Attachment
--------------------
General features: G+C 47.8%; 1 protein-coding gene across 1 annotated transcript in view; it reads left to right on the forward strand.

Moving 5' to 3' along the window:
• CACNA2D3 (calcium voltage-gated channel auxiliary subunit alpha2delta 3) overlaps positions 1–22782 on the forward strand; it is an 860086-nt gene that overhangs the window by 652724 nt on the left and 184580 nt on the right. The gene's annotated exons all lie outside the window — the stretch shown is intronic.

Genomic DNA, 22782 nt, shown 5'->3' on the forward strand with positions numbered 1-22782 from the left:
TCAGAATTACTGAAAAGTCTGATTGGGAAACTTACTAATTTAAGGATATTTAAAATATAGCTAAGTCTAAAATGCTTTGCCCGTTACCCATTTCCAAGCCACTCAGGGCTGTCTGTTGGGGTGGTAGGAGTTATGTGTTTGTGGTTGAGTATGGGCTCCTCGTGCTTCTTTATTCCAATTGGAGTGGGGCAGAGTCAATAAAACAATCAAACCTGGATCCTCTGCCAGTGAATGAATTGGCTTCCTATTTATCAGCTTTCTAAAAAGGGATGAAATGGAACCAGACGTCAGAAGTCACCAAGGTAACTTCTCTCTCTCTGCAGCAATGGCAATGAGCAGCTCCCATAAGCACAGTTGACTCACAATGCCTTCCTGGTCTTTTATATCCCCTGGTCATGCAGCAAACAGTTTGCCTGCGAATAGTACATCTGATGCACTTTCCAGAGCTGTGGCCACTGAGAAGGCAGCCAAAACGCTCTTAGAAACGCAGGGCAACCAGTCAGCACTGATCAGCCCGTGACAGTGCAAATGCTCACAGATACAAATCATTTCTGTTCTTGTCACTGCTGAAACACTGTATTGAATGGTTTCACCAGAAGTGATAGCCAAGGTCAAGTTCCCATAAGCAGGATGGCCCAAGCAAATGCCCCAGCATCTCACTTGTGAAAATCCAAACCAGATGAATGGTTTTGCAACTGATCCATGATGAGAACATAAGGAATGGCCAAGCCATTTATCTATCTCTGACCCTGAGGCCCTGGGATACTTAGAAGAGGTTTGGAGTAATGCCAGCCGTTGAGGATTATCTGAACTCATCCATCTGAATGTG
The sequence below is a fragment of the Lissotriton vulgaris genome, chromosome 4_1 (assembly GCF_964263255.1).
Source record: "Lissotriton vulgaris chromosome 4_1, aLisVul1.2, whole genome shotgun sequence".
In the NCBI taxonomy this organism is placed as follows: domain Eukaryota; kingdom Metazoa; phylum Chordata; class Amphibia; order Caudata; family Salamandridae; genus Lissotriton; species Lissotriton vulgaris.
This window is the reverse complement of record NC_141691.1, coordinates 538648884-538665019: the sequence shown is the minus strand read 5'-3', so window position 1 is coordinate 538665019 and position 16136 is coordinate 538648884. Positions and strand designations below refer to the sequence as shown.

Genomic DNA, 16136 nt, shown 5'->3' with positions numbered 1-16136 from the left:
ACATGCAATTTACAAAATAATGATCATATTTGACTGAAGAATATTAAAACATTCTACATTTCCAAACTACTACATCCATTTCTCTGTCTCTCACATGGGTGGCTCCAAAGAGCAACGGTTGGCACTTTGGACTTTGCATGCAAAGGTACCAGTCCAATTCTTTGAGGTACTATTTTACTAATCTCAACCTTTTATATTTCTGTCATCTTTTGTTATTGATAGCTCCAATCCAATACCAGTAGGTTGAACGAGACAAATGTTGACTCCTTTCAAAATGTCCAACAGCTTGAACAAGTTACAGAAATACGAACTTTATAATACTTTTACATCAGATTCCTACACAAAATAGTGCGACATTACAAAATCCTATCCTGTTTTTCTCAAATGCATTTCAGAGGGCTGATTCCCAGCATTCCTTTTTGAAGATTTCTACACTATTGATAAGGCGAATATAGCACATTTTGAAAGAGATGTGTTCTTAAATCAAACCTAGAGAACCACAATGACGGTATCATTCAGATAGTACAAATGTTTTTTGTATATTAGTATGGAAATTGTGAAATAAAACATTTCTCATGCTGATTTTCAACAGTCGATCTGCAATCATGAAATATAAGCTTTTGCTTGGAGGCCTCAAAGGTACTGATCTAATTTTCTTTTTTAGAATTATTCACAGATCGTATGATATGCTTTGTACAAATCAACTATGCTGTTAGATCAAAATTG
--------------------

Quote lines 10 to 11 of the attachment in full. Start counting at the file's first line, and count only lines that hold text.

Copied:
Genomic DNA, 16136 nt, shown 5'->3' with positions numbered 1-16136 from the left:
ACATGCAATTTACAAAATAATGATCATATTTGACTGAAGAATATTAAAACATTCTACATTTCCAAACTACTACATCCATTTCTCTGTCTCTCACATGGGTGGCTCCAAAGAGCAACGGTTGGCACTTTGGACTTTGCATGCAAAGGTACCAGTCCAATTCTTTGAGGTACTATTTTACTAATCTCAACCTTTTATATTTCTGTCATCTTTTGTTATTGATAGCTCCAATCCAATACCAGTAGGTTGAACGAGACAAATGTTGACTCCTTTCAAAATGTCCAACAGCTTGAACAAGTTACAGAAATACGAACTTTATAATACTTTTACATCAGATTCCTACACAAAATAGTGCGACATTACAAAATCCTATCCTGTTTTTCTCAAATGCATTTCAGAGGGCTGATTCCCAGCATTCCTTTTTGAAGATTTCTACACTATTGATAAGGCGAATATAGCACATTTTGAAAGAGATGTGTTCTTAAATCAAACCTAGAGAACCACAATGACGGTATCATTCAGATAGTACAAATGTTTTTTGTATATTAGTATGGAAATTGTGAAATAAAACATTTCTCATGCTGATTTTCAACAGTCGATCTGCAATCATGAAATATAAGCTTTTGCTTGGAGGCCTCAAAGGTACTGATCTAATTTTCTTTTTTAGAATTATTCACAGATCGTATGATATGCTTTGTACAAATCAACTATGCTGTTAGATCAAAATTG